Every year, Karolinska Institutet confers honorary doctorates to individuals for vital scientific achievements or significant contributions to the university or humanity at large. Karolinska Institutet appointed its first Honorary Doctors of Medicine and Odontology in 1910 anmitted. Nominations are accepted from 1910 to 1949 respectively. Between 1910-2020, 318 appointments were made.
Nominations can be made for:
- scientific achievements, especially those with a relationship to Karolinska Institutet
- significant contributions to the university and its activities
- significant contributions to the world, to Sweden or to society within the areas of interest of Karolinska Institutet.
Who already is a doctor in medicine at a Swedish university, or has been awarded an honorary doctorate in medicine at a Swedish university cannot be appointed honorary doctor in medicine at another Swedish university. Please also note that previous years’ nominations must be renewed.
Only a small number of the nominees will receive honorary doctorates and therefore the proponents should not contact the nominees before the decision is made.
Honorary Doctors 2020
Pascale Cossart is a world-leading expert in the field of infection biology. Through groundbreaking research combining microbiology and cell biology, she has shown how interaction between the bacterium Listeria – that she uses as a model- and human cells can cause an infection. She pioneered the research field today known as cellular microbiology. In addition to her work as professor at the Pasteur Institute, Pascale Cossart has acted to strengthened European research on microbiology and cell biology.
For many years Pascale Cossart has supported the scientific careers of young and female researchers. She has also greatly contributed to European collaboration within the research field of infection biology. During her career, Pascale Cossart has received several awards. Among them are the Robert Koch Prize (2007), the Balzan Prize (2013), and FEBS/EMBO Women in Science Award (2014). Pascale Cossart is a member of the American National Academy of Sciences (NAS) as well as the British Royal Society. She also serves as Secrétaire perpetuel of the French Academy of Sciences.
“I felt really honored to hear that I was awarded this honorary doctorate. I feel honored because for me the Karolinska Institute is the magic name of a place where science is honored more than anywhere else. Receiving an honorary doctorate in medicine for someone who was originally a chemist is in addition quite flattering meaning that the science I did with all my collaborators really reached the level I was looking for and has been really appreciated,” says Pascale Cossart.
The economist Sven Hagströmer has founded the investment company Creades as well as the Swedish bank Avanza. Today he serves as chairman in both companies. Sven Hagströmer is highly dedicated to social entrepreneurship and was the founder of Allbright - a foundation that aims for equality and diversification amongst high-ranking positions in the swedish business world. He is also the founder of Berättarministeriet and the scientific publishing house Fri Tanke.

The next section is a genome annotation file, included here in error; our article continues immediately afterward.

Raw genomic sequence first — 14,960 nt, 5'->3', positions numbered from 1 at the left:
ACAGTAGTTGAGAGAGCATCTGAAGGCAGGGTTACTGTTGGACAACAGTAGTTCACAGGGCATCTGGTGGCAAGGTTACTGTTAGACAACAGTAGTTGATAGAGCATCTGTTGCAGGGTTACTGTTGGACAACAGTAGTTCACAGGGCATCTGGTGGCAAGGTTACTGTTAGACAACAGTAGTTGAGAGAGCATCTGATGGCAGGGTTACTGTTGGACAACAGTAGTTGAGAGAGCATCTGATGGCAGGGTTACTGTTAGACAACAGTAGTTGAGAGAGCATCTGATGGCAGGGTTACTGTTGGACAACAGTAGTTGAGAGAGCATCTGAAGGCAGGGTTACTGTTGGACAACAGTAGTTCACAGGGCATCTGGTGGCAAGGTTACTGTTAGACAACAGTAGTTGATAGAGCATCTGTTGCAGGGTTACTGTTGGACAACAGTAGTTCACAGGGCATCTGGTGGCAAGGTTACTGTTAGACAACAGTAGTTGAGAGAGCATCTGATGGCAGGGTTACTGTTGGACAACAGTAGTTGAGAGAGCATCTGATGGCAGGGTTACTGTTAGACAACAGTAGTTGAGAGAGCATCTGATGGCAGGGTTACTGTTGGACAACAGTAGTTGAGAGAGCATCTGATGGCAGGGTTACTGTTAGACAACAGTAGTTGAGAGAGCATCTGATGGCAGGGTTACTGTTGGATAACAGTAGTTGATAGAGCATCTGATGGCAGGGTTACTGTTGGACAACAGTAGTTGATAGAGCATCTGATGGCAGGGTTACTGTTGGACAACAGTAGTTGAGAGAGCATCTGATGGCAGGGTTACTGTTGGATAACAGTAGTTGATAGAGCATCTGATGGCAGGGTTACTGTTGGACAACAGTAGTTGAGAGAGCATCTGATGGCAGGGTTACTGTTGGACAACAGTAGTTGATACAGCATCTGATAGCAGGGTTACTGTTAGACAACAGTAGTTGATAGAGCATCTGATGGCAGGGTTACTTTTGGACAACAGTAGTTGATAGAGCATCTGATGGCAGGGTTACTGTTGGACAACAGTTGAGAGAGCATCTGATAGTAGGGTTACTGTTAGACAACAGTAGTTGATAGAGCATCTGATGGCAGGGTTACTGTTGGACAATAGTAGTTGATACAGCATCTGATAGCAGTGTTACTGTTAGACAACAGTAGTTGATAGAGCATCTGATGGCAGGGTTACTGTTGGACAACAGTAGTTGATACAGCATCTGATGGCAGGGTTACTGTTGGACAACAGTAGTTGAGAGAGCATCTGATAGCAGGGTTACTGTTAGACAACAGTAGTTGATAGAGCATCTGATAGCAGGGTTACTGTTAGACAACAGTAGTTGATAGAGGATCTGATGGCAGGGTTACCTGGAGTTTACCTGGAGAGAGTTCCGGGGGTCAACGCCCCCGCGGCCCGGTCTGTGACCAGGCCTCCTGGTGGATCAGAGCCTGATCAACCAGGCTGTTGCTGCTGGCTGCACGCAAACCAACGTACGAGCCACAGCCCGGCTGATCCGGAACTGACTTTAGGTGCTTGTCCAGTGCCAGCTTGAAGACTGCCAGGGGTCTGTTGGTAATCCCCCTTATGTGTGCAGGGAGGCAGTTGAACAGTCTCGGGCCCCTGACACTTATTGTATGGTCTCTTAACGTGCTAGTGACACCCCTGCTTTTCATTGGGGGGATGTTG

Sven Hagströmer is an able and passionate book collector. For many years he has taken an active interest in the Hagströmer Medico-Historical Library at Karolinska Institutet. Sven Hagströmer has funded purchases of notable works on medical history and enabled employment of staff with expert knowledge. Furthermore, he has founded an association called Hagströmerbibliotekets vänner (“Friends of Hagströmer Medico-Historical Library”), which organizes showings, seminars, and lectures in the library.
“When I first got the notice about my appointment, I thought it was some kind of prank. How can I receive such appreciation by Karolinska Institutet, just for doing what was fun? I aim to make the world a better place, which in itself really is a pleasure. This acknowledgement gives me strength to try even more,” says Sven Hagströmer.
Thomas Sakmar is a highly qualified researcher within the fields of cellular signal transduction and G protein-coupled receptors. Broadly, these fields of research investigate how human cells react to stimuli from their surroundings and in response can activate certain proteins within the cell. Thomas Sakmar’s knowledge on protein chemistry, for example how antibodies against the peptide amyloid beta are produced, has been of great value to KI. He is a former visiting professor at the Department of Neurobiology, Care Sciences and Society at Karolinska Institutet.
Thomas Sakmar is a researcher from Rockefeller University. By initiating bilateral exchanges of scientist between KI and Rockefeller, he has strengthen the collaboration, which in turn has given researchers from both universities access to new methods, equipment, and important material. Furthermore, Thomas Sakmar has taken an active interest in the work KI in general by, among other things, hosting lectures on leadership and supervision.
“I feel a tremendous sense of gratitude to receive this great honor from the Karolinska Institute. I have been fortunate in my career to have benefited from close associations with several leading medical research universities, and I feel a particular close bond to KI, which has welcomed me with open arms. I have learned so much over the past decade from so many colleagues, and I am delighted that this honor will cement my relationship with the KI community. As a physician-scientist, there is no greater honor than being associated in this way with KI,” says Thomas Sakmar.